However, if, for instance, the interests you hope to form partnerships with are coercing countries to eradicate their essential buffer food stocks then bid for such food on the global market with US dollars (as in India) or are lobbying for the enclosure of seeds through patents (as in Africa and elsewhere), then surely this deliberate deepening of dependency should be challenged; otherwise ‘partnership’ really means co-option.
Similarly, the UN Food Systems Summit (UNFSS) that took place during September in New York was little more than an enabler of corporate needs. The UNFSS was founded on a partnership between the UN and the World Economic Forum and was disproportionately influenced by corporate actors.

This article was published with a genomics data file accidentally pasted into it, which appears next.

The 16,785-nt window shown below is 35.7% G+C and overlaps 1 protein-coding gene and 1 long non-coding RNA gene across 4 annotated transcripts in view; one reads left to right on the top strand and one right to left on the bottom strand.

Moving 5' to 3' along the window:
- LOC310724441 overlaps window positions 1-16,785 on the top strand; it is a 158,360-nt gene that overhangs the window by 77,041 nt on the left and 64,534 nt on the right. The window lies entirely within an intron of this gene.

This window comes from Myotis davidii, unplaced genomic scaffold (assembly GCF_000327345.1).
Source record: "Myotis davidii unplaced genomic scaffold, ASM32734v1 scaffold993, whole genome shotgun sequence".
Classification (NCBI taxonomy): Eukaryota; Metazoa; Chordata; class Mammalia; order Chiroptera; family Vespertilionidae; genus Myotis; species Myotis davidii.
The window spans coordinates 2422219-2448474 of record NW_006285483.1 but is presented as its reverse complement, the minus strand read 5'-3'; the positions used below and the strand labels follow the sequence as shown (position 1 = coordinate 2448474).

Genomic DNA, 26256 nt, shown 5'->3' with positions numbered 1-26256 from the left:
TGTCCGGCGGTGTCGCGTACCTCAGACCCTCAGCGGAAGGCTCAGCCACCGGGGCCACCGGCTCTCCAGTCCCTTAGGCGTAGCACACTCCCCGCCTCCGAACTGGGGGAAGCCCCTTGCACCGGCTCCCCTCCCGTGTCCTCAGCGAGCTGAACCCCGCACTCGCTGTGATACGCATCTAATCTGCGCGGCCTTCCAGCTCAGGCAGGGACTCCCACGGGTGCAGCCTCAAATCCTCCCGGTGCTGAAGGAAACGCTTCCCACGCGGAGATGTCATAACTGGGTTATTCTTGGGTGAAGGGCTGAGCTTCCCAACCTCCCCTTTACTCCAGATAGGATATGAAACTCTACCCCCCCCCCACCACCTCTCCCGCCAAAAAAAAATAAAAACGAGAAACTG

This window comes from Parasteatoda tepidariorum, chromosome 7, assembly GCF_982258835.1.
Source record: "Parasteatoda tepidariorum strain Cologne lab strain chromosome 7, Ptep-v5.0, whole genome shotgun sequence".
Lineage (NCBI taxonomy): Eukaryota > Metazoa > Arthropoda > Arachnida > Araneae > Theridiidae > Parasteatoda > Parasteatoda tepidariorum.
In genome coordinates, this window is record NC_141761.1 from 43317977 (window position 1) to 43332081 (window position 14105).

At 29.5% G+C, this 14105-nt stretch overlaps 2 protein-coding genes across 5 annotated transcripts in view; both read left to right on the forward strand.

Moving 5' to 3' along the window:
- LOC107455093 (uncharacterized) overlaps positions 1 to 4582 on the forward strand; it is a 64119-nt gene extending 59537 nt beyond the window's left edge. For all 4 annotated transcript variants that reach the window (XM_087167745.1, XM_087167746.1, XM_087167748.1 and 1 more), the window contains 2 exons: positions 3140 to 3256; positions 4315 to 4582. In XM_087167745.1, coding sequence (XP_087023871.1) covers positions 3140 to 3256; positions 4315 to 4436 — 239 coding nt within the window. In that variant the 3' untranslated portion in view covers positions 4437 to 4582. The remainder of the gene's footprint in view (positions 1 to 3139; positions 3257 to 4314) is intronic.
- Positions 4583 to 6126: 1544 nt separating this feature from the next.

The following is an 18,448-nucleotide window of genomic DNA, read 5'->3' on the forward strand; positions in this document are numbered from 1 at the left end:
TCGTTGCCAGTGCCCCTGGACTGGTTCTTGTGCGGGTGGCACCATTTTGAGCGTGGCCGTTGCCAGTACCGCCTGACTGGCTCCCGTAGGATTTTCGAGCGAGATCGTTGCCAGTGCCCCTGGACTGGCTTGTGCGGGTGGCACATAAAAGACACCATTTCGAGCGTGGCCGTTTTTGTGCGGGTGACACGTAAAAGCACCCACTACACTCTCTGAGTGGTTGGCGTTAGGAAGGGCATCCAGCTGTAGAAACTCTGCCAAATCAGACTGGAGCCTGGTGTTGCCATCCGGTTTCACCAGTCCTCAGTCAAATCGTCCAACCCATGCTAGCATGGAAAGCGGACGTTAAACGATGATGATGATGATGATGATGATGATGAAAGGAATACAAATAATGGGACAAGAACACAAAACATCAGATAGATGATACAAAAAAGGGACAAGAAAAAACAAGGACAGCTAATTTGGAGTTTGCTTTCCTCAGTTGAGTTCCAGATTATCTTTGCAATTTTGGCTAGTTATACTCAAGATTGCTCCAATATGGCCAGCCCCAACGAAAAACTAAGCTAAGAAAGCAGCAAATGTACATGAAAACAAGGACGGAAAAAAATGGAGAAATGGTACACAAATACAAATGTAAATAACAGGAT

Those granted a pivotal role at the UNFSS support industrial food systems that promote ultra-processed foods, deforestation, industrial livestock production, intensive pesticide use and commodity crop monocultures, all of which cause soil deterioration, water contamination and irreversible impacts on biodiversity and human health. And this will continue as long as the environmental effects can be ‘offset’ or these practices can be twisted on the basis of them somehow being ‘climate-friendly’.
Critics of the UNFSS offer genuine alternatives to the prevailing food system. In doing so, they also provide genuine solutions to climate-related issues and food injustice based on notions of food sovereignty, localisation and a system of food cultivation deriving from agroecological principles and practices. Something which people who organised the climate summit in Glasgow would do well to bear in mind.
Current greenwashed policies are being sold by tugging at the emotional heartstrings of the public. This green agenda, with its lexicon of ‘sustainability’, ‘carbon neutrality’, ‘net-zero’ and doom-laden forecasts, is part of a programme that seeks to restructure capitalism, to create new investment markets and instruments and to return the system to viable levels of profitability.